Additional testing of the pulps and sheets of bleached Kraft pulp and TMP included addition of CNF at 2, 4 and 6 wt%. This was performed to verify the effect of CNF on; (i) dewatering of the pulp during forming and (ii) reinforcement of wet/thermoformed sheets. After mixing the pulps and CNF at the given concentrations the sheet-making process was performed according to ISO 5269-1 [16].

2.4. Thermoformed Test Specimens

The moulds and process used to make the dogbones are exemplified in Figure 1. Suspensions of the pulps were prepared (concentration 3%). The suspensions were poured into the dewatering box (Figure 1b) and the water was drained by applying vacuum, leaving wet-moulded dogbone samples in the mould (Figure 1c). The target thickness of the dogbones was 3.2 ± 0.4 mm. Preliminary testing revealed that 7.1 g TMP and 6.5 g Kraft pulp were necessary to produce dogbone samples with the correct sample thickness. The hot-pressing process consisted of first applying a force of 5 kN to the mould to compress the sample before the heating process started (Figure 1d). During the heating step, water started boiling, and the steam was allowed to escape while reducing the force to 0.2 kN to prevent the sample from expanding. After most of the initial water had evaporated (when no steam or water was observed) the force was increased to 1 kN for the last phase (Supporting Information, Figure S1). Five TMP and Kraft dogbone specimens were prepared. After moulding, the samples were conditioned in accordance with ISO 187 [17].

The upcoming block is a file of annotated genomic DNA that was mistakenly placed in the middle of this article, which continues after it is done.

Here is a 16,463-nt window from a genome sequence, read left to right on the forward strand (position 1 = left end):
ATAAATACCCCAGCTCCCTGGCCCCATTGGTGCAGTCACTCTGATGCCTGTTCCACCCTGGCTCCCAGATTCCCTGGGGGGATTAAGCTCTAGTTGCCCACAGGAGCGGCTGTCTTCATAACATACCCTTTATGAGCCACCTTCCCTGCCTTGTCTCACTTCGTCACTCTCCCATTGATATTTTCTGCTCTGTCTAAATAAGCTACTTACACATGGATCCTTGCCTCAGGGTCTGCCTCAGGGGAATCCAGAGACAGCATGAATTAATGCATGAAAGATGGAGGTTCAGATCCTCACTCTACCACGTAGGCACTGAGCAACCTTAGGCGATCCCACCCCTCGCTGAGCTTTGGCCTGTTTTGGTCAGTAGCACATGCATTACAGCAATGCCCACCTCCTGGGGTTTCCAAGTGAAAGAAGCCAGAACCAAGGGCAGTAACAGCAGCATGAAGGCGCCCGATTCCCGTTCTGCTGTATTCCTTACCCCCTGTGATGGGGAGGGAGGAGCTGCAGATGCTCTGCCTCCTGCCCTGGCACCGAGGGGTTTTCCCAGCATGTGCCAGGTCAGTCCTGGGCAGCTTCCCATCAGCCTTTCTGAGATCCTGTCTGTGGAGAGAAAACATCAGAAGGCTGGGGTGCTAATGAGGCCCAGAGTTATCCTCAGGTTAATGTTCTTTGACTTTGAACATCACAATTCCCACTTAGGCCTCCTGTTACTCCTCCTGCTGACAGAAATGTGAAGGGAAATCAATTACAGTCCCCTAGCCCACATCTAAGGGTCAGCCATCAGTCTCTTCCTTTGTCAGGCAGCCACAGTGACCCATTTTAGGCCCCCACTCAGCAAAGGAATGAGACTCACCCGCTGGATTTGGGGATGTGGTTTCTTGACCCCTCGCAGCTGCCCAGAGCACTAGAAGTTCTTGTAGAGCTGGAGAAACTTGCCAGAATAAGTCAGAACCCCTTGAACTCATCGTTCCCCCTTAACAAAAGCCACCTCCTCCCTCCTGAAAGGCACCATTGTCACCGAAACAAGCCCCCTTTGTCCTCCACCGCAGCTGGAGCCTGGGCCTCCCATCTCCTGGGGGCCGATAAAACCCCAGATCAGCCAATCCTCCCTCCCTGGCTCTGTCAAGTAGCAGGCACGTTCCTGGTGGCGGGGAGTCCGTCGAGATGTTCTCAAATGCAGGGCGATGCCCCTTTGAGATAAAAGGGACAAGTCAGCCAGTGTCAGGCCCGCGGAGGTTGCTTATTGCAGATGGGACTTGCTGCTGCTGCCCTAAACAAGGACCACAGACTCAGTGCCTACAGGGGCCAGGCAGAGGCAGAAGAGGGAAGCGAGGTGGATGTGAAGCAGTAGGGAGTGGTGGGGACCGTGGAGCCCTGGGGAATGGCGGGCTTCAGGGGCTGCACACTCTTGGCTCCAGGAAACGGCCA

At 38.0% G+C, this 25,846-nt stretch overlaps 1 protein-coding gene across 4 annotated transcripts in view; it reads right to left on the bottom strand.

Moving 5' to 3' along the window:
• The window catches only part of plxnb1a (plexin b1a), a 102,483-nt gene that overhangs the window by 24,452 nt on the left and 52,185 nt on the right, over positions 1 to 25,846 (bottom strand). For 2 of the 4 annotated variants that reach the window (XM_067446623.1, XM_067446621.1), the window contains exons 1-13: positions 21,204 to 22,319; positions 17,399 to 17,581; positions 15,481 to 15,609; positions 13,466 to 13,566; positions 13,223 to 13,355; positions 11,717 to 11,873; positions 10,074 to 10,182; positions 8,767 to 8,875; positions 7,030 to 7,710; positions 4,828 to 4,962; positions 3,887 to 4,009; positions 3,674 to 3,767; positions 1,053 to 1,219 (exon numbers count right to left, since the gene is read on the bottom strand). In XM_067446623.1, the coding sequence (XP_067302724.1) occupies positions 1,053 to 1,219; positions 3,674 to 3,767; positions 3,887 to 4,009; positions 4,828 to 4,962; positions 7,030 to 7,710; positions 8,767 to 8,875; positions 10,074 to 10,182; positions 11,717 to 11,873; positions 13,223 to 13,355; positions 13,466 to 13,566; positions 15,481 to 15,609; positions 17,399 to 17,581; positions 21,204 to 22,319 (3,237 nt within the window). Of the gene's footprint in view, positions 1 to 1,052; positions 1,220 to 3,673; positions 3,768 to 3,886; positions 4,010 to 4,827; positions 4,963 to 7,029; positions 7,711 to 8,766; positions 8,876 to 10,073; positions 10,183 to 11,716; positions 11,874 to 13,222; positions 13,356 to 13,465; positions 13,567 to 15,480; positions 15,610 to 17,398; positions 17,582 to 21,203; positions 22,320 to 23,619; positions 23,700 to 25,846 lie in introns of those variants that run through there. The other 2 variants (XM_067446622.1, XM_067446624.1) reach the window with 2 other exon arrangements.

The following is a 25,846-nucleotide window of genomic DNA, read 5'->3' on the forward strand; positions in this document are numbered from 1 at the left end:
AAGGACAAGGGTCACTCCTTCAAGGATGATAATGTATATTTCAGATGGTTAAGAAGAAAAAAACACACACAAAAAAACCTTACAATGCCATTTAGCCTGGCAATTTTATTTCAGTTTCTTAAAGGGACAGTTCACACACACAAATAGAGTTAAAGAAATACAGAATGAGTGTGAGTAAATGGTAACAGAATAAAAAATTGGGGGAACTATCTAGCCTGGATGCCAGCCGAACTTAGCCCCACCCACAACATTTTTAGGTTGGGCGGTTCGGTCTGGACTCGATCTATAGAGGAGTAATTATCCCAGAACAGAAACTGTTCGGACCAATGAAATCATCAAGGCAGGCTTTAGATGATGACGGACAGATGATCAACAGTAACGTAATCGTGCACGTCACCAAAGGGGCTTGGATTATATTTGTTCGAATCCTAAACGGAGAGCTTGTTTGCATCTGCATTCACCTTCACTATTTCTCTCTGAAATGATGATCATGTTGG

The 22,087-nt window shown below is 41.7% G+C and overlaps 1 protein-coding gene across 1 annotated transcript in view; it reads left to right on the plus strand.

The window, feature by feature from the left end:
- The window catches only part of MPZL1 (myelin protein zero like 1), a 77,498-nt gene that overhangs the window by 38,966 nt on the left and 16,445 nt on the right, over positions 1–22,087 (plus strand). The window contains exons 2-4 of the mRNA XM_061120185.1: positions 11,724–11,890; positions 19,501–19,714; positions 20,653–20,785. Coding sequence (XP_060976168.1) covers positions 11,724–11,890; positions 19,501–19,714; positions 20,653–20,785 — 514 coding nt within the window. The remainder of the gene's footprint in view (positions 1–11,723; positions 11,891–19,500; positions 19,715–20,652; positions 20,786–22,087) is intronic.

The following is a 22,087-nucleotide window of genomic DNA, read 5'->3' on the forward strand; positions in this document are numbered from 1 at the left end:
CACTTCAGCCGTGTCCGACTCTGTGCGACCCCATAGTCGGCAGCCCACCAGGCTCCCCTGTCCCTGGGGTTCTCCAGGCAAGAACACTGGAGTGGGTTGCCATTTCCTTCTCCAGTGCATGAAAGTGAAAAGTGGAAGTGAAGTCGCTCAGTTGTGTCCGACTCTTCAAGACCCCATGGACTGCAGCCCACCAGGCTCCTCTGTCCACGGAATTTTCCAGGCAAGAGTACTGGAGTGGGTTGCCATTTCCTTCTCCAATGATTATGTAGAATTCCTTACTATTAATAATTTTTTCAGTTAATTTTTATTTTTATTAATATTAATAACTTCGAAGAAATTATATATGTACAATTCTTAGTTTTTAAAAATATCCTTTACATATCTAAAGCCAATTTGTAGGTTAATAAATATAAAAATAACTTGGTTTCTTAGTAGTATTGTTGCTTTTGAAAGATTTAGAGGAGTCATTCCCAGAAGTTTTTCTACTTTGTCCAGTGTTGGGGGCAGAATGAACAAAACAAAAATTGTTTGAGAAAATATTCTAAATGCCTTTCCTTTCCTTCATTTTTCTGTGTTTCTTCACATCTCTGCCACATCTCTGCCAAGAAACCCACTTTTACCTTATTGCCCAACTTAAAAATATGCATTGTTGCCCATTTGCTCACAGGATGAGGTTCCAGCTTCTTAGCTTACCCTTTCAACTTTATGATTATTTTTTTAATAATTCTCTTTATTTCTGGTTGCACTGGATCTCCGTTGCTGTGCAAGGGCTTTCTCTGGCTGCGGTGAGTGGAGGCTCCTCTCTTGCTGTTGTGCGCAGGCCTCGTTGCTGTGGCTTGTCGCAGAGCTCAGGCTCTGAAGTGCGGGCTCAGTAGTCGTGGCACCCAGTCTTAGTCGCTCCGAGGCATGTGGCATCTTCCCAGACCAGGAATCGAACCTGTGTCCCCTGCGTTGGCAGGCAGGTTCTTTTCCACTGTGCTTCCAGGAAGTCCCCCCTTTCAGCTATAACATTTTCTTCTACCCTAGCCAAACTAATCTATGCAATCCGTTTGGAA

A similar approach was applied for thermoforming pulp fibre bowls (target thickness 3 mm), from the TMP and Kraft fibres. The pulps (80 g, concentration 2%) were dispersed (Lorentzen and Wettre pulp disintegrator, Kista, Sweden), posteriorly filtered through a 190 × 190 mm mould under vacuum and dewatered in a sheet press (PTI Austria GmbH, Laakirchen, Austria). The filtercake was then dried to a moisture content of approx. 20% before hot-pressing. The hot-pressing process was similar to the process applied for the dogbones and used 2 MPa (5 min), 0.08 MPa (4 min, release of evaporated moisture) and finally 0.4 MPa (10 min). The temperature during hot-pressing was 150 °C.

2.5. Mechanical Testing of Sheets and Dogbone Specimens

Tensile testing of the sheets was performed with a Lorentzen and Wettre Tensile Tester, using a constant rate of 100 mm/min. The length and width of the testing strips were 100 mm and 15 mm, respectively. Thickness was measured at five different points per sheet, using a micrometer, in accordance with ISO 534 [18]. Tensile testing of the dogbone samples was performed on MTS Criterion Model 42 tensile testing unit using a rate of 5 mm/min.

3. Results and Discussion

3.1. Fibre Characteristics